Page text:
from an article by Christine Aldridge, Demand Media
As an owner or operator of a restaurant, there are several key pieces of financial information that you will need to understand. Net-profit margin, and what directly affects this financial ratio, is probably most important. The net-profit margin directly correlates to how much money the restaurant receives and makes over the course of a period of time.
You calculate net-profit margin by dividing net income by sales. Each of these variables are found on the income statement for a restaurant, or chain of restaurants. This financial ratio shows how much sales remain once all expenses of the restaurant are paid. Therefore, if your restaurant operates with a 30 percent net-profit margin, then $.70 of each sales dollar goes toward paying expenses and $.30 goes toward profits.
There are two primary types of expenses that greatly affect the net-profit margin of a restaurant; food costs and labor expenses. Food costs include the purchase price of all food and beverages. Waste and theft are big concerns within the restaurant industry. Food-safety measures and spoilage can cause food costs to soar, as can theft of expensive foods or alcohol. The weather and economy also play significant roles in determining what your foods are in your restaurant. A bad storm, drought or rising gasoline prices can cause food prices to climb, which translate into increasing food costs for a restaurant.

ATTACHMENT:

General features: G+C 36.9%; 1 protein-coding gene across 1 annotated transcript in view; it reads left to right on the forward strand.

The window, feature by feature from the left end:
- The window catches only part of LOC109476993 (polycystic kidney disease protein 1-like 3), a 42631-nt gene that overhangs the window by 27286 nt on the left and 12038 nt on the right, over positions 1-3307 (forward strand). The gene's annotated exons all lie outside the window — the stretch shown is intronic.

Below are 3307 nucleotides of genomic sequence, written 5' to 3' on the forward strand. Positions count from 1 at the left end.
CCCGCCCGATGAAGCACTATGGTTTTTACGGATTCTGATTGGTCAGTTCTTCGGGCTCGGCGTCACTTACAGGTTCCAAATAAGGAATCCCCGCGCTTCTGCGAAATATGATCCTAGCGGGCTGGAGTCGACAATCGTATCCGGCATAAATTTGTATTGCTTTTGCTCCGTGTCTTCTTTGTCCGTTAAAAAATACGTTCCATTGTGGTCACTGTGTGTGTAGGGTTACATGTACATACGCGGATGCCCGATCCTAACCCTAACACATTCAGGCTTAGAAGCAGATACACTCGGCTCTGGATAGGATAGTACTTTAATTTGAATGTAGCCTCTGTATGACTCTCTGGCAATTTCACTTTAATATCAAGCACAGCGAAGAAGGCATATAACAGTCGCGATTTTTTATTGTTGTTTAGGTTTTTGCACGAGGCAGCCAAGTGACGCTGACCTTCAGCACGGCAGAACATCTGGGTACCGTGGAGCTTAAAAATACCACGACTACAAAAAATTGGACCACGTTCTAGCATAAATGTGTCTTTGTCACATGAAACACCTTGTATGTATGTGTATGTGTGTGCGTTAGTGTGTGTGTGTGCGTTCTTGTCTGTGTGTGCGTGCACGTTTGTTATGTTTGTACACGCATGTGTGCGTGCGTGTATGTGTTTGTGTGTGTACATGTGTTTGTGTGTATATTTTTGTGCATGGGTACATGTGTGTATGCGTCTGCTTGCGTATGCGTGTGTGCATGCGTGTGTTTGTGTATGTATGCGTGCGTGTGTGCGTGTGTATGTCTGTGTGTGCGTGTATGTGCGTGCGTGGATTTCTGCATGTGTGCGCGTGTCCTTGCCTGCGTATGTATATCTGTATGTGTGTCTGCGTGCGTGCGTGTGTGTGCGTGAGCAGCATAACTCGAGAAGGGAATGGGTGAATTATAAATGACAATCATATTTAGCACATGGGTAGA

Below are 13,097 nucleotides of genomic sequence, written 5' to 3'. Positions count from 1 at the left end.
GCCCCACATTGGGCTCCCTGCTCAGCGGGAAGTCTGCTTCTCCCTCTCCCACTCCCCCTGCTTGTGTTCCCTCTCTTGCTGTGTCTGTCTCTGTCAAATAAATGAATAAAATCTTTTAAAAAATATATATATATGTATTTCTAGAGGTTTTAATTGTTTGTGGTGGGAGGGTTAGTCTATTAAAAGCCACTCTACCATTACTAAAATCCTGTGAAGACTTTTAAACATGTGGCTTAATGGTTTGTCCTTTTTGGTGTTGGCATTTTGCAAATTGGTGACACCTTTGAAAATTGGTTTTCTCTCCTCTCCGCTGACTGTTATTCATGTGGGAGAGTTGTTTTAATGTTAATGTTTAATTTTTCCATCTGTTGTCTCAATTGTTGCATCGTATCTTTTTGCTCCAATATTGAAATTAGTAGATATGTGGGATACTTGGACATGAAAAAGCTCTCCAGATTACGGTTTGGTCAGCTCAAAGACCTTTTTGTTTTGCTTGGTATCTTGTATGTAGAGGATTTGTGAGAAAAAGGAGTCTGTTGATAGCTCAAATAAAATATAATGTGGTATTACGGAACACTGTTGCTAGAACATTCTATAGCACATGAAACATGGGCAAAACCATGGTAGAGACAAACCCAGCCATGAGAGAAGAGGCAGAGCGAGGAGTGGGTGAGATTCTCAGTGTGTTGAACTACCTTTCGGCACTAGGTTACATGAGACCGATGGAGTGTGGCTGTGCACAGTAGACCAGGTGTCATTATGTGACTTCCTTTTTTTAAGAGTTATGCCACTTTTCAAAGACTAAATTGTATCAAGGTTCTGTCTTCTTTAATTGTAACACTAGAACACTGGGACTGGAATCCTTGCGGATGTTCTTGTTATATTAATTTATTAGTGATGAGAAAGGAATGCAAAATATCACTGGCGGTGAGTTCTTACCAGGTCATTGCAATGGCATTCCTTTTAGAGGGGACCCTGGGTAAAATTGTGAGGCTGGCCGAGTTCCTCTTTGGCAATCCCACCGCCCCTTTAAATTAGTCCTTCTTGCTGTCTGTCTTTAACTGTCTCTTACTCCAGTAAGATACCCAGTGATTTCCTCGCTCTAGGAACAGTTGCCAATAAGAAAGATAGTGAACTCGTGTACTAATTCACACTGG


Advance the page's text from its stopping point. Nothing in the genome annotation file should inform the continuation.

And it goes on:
The second expense that is of great concern to managers and owners of restaurants is labor. Labor costs include the wages and salary of management, chefs, cooks, dishwashers, hostesses, servers, bartenders and any other person that the restaurant employs. Reducing these expenses by "cutting" people, letting them clean up and go home, after the restaurant's rush can help to increase the net-profit margin of the business.
Increasing menu prices can help to offset rising food or labor costs. It can also aid in increasing the net-profit margin of a restaurant. However, if you increase your prices by too much or do not keep them in line with the quality of the food, the demand for your restaurant will decline. This will actually cause the net-profit margin to decrease over time since many of your overhead costs will not go down despite less food being sold. This is important to keep in mind when considering ways in which to increase the overall profits of the business.
I'm convinced that a lot of operators don't do them, or do them inaccurately because of the hassle factor. I gathered a dozen recent invoices, a pad of accountant's columnar work sheet paper, a calculator, a scale and a dozen corrugated pizza circles. I then went through the task of making every pizza I had on the menu and weighing out every topping. I recorded that data and converted the price per pound/case to cost per ounce, and finally cost per pizza.
I opted to include the cost of the pizza box into the total rather than have it show up somewhere else in my accounting. Since more than half of my sales derived from carryout and delivery, this seemed prudent.
I then itemized every pizza and determined how much money it cost to build the pie. Then, I multiplied that number times the food cost percentage I was trying to hit. No one hates number crunching